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Outrage – The new viral marketing strategy

“You can please some of the people all of the time, you can please all of the people some of the time, but you can’t please all of the people all of the time.” ~ John Lydgate


“There’s a sucker born every minute.” ~ P.T. Barnum

 

outrage-controversy-strategy.jpg

 


Recent years show and uptick in outrage over advertising echoed in angry memes and tweets over the controversial messaging or outright blunders. It used to be that these situations would result in public apologies, if not resignations of people involved, but now it seems that outrage could be added to a long list of viral marketing trends: Capitalizing on Controversy, aka "outrage marketing."
 

The question is: not whether the outrage is warranted, but whether to manufacture the outrage and take a campaign to a viral level.

 
To start, let’s look at an ad from 2015, the now notorious “Spike your best friend’s eggnog when they aren't looking” ad from Bloomingdale’s. In the ad, a man and a woman stand against a plain white backdrop, dressed for a holiday party. While the woman laughs with what one can presume is holiday glee, the man looks at her with a nondescript side glance.


Creepy Bloomingdale's Holiday Ad, ©2015
Caption: Bloomingdale’s Holiday ad, ©2015



The internet responded immediately. It would appear, through the messaging and image that Bloomingdale’s was making a blasé commentary on date rape. Twitter went wild, condemning the store for the tone deaf nature of the ad. Bloomingdale’s apologized, the holidays went on, everything back to normal. But, was it a mistake, or was it a carefully planned viral campaign right before the holiday season?

 

“In a reflection of recent feedback, the copy we used in our current catalog was inappropriate and in poor taste. Bloomingdale’s sincerely apologizes for this error in judgment.”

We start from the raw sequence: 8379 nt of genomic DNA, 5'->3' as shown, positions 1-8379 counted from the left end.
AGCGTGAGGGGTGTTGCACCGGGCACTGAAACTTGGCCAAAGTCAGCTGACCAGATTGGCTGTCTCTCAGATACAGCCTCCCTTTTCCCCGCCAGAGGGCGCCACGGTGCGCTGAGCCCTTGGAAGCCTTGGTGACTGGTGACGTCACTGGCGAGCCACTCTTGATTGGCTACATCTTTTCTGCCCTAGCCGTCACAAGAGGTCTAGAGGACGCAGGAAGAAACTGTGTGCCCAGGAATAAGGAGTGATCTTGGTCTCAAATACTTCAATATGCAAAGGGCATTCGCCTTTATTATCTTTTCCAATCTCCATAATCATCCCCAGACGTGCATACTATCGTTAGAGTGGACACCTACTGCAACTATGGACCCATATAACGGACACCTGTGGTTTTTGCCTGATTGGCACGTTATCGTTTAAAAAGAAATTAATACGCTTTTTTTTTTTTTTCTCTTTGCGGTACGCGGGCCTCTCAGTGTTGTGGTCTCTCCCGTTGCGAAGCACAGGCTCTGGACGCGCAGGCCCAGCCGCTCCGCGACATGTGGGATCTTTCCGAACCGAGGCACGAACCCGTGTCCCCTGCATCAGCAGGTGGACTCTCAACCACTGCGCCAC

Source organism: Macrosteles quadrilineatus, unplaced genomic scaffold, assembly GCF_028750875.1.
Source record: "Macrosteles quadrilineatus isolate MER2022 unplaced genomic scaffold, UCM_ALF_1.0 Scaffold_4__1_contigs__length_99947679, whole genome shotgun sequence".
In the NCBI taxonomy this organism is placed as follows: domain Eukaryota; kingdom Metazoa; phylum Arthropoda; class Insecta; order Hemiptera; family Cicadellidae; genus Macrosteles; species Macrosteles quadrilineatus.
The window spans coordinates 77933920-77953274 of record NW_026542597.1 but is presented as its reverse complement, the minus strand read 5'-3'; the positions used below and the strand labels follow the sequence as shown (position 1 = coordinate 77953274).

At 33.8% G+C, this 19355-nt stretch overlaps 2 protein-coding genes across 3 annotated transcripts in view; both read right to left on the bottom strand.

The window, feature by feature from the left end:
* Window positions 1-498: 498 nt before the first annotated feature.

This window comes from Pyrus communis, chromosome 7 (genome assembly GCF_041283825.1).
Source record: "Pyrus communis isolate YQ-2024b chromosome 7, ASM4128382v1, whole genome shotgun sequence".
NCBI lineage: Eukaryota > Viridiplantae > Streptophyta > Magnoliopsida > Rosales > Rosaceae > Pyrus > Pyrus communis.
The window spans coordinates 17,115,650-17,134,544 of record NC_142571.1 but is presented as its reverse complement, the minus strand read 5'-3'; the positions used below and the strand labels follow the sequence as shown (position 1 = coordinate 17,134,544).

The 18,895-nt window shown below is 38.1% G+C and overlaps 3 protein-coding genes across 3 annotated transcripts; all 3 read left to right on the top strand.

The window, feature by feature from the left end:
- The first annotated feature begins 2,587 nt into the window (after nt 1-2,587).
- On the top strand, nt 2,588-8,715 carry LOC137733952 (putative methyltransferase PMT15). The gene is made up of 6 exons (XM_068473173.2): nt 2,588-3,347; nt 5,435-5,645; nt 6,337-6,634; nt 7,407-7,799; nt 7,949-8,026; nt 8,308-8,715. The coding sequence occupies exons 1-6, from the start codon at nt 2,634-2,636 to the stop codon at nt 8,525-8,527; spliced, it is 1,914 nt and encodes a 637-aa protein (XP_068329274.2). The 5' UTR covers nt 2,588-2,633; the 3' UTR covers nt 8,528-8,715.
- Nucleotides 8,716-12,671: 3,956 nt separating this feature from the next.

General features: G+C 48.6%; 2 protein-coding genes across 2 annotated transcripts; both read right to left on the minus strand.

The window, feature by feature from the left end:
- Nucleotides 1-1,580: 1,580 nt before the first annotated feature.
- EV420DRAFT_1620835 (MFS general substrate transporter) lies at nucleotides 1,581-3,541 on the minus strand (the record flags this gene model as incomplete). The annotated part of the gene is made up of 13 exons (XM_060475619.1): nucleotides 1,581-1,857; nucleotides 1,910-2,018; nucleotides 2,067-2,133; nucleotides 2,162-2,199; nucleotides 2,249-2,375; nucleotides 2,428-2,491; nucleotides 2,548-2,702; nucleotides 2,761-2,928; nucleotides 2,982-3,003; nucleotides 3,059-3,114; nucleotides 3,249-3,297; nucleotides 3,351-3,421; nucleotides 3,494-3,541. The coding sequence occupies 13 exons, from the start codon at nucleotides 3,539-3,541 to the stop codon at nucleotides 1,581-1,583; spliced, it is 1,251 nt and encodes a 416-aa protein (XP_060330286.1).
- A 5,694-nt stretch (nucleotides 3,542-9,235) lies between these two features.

In today’s business environment, it can be exceedingly difficult for a brand to stand out from the noise of competitors. Web users are bombarded with ads that are frequently ignored, and print media can be overlooked, making the justification for expensive print campaigns difficult. Creative, media and advertising firms are always looking for ways to boost clicks and traffic by various means.

 

Are controversial messages being used to boost clicks and traffic? In the case of Bloomingdale’s, a definite case can be made that it was.


 

Context is key

In 2015, date rape was a hot topic due to allegations against Bill Cosby, which coincidentally included the notion of slipping things into women’s drinks. Daily, it seemed, more stories came out, more women with the same allegation; their drinks spiked with drugs followed by rape. Clearly, these were severe charges, and rape is not something you make ambiguous statements about, especially if it seems like you could be endorsing it. A passing, statement about spiking your friend’s drink at a different point in time, most likely wouldn’t cause the same response, and the claim that it was just an innocent statement about getting a friend to relax and let their hair down could be considered legit. However, there’s also the visual aspect of the ad that is part of the subliminal messaging that drove the outrage home.


Looking at the ad, one could argue that the styling of it mimicked the visuals of the music video, “Blurred Lines.” The Robin Thicke song called the most controversial song of the decade by The Guardian has raised the ire of people in much the same way that the Bloomingdale’s ad does, by appearing to condone rape by way of high-pressure coercion. What is notable about the video in regards to the ad, is that they are visually styled the same way, even picking a model that looks strikingly similar to Thicke.

 

blurred-lines-robin-thicke.jpg

Caption: Image still from “Blurred Lines” ©2013 Star Trak Recordings


Was the ad engineered to bring to mind these other controversial current events, and cause a reaction online that would get the ad shared all over social media? It is not entirely possible to say for sure, but on the outset, it does seem like a sort of hail-mary pass considering that sources like Fortune reported on Macy’s (who owns Bloomingdale’s) declining sales only one month before the ad.